Q&A: Maria Manzoor: “It’s time for women leaders to become the norm”

Author: Kirsty Tuxford | Date: 01 Jun 2016


Ramboll's head of HR discusses mentoring young professional females in the Middle East

Maria ManzoorMore women than ever are entering the GCC workforce, according to a new study: research by B20 Employment Taskforce and AT Kearney has discovered that since 1993 the average number of women in employment has increased by a third.

And, AT Kearney’s recent regional study on ‘power women’ in Saudi Arabia concludes that women are feeling more motivated to pursue a career. People Management spoke to female mentoring specialist, Maria Manzoor, head of HR at design and engineering firm Ramboll about the challenges working women face in the region.

Is there a negative perception of women in senior positions?
There have been positive developments in the realm of women in senior positions. A number of notable pioneering women have shown the world, and the younger GCC generation, that women can lead – even in the Gulf. I think the time is now for the next step: moving from the pioneers to a state where women leaders are the norm.

That is not to say there aren’t still challenges: family, social pressures, the biases regarding women in leadership and the workplace, limited opportunities for women to network and build relationships with mentors in their organisations, and a lack of supporting infrastructure. Leaders need to function as catalysts and actively commit to promote gender diversity and develop women-focused leadership programmes to propel this progress further.

Ramboll is in the engineering and design sector. What specific challenges do females face in this industry?
As with all organisations in the STEM (science, technology, engineering and mathematics) industries there are historically fewer women who climb the career ladder. However, I think this has also changed in recent years and we now see many ambitious young women who are forging ahead in the engineering sector.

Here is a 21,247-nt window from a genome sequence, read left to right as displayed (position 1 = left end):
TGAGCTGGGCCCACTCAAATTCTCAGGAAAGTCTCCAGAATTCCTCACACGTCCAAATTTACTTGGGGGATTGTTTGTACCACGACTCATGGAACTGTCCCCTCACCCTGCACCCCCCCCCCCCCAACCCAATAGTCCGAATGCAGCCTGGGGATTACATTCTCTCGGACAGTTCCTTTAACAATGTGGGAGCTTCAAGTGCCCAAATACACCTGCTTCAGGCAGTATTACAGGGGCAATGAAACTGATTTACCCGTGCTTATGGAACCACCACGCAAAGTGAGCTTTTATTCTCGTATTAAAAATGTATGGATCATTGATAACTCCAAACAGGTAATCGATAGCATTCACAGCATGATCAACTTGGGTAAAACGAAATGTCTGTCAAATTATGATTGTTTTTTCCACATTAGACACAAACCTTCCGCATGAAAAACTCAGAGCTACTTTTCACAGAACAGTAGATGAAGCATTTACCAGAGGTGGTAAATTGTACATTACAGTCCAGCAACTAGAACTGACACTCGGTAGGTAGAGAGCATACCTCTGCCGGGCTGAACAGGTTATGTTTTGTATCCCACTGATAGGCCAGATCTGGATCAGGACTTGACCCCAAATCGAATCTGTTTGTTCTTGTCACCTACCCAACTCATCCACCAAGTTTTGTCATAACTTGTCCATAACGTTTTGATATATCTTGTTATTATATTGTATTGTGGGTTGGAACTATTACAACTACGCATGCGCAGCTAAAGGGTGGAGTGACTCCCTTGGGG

A common challenge women face is not being able to promote themselves as they feel less confident in being able to assert their accomplishments. While women need to be advised that self-promotion is crucial, organisations should also do more to help women highlight their achievements.

What is the essence of your mentoring strategy?
I help young professional women focus on their potential and strengths, and to become more self-confident. Each mentor/mentee relationship is tailored to suit the mentee’s needs. It could be once each week or once a month, and the sessions last around one to three hours depending on the topic of discussion. I like to work in an interactive way, where we brainstorm and look at different options and scenarios. There will be moments of counselling; however that is not the overall style of mentoring. It’s more about breaking down personal boundaries, fear, misconceptions and self-doubts, coupled with presenting the mentee with different perspectives and new approaches, and enjoying the support and confidentiality of a mentor.

Do you notice a difference in confidence, motivation or ambition between women from different cultures?
Generally I do not notice any difference between cultures. What I do notice is that people from some cultures are more open to being mentored than others, but I think that is also a perception that is changing. In the past it was perhaps perceived as weak for a woman from this region to ask for external help, while it is now seen as a great way to fast-track your career and transform your life.